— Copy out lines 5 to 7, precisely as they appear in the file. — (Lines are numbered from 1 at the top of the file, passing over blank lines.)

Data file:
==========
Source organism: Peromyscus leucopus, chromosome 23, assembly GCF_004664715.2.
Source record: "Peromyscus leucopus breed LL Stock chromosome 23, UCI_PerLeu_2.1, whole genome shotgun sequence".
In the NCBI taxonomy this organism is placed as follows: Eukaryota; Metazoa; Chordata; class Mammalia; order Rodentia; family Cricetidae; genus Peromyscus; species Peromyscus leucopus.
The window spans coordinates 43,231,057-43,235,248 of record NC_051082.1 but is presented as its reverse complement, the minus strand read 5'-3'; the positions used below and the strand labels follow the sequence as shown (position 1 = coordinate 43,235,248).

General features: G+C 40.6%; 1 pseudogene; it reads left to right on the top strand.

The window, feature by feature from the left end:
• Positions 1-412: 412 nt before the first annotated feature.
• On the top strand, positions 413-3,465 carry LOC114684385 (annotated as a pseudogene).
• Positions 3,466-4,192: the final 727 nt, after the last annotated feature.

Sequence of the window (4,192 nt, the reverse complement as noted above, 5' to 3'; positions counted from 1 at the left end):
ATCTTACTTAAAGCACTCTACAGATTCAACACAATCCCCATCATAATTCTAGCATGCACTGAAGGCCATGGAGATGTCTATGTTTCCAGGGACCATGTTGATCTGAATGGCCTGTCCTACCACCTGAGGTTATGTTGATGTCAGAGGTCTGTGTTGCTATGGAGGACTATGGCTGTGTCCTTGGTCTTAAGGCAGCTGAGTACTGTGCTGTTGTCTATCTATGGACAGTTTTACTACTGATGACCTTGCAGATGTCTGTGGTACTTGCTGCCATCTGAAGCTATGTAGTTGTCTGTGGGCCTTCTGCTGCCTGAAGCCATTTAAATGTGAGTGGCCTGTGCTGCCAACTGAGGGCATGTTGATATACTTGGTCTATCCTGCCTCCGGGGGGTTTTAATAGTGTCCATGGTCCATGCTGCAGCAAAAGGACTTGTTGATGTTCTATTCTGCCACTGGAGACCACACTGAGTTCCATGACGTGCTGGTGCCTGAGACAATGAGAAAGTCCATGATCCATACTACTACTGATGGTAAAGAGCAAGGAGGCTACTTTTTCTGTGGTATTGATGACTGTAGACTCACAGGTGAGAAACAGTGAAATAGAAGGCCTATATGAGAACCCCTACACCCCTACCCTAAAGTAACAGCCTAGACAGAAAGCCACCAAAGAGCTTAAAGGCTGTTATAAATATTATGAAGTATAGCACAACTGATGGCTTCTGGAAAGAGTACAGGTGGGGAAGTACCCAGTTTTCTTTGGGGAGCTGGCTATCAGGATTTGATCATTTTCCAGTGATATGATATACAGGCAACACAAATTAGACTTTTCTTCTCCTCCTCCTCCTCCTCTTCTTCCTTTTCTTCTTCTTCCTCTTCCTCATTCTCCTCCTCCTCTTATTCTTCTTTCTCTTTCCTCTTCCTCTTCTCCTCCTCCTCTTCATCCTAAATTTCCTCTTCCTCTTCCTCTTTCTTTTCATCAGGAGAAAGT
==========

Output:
General features: G+C 40.6%; 1 pseudogene; it reads left to right on the top strand.

The window, feature by feature from the left end:
• Positions 1-412: 412 nt before the first annotated feature.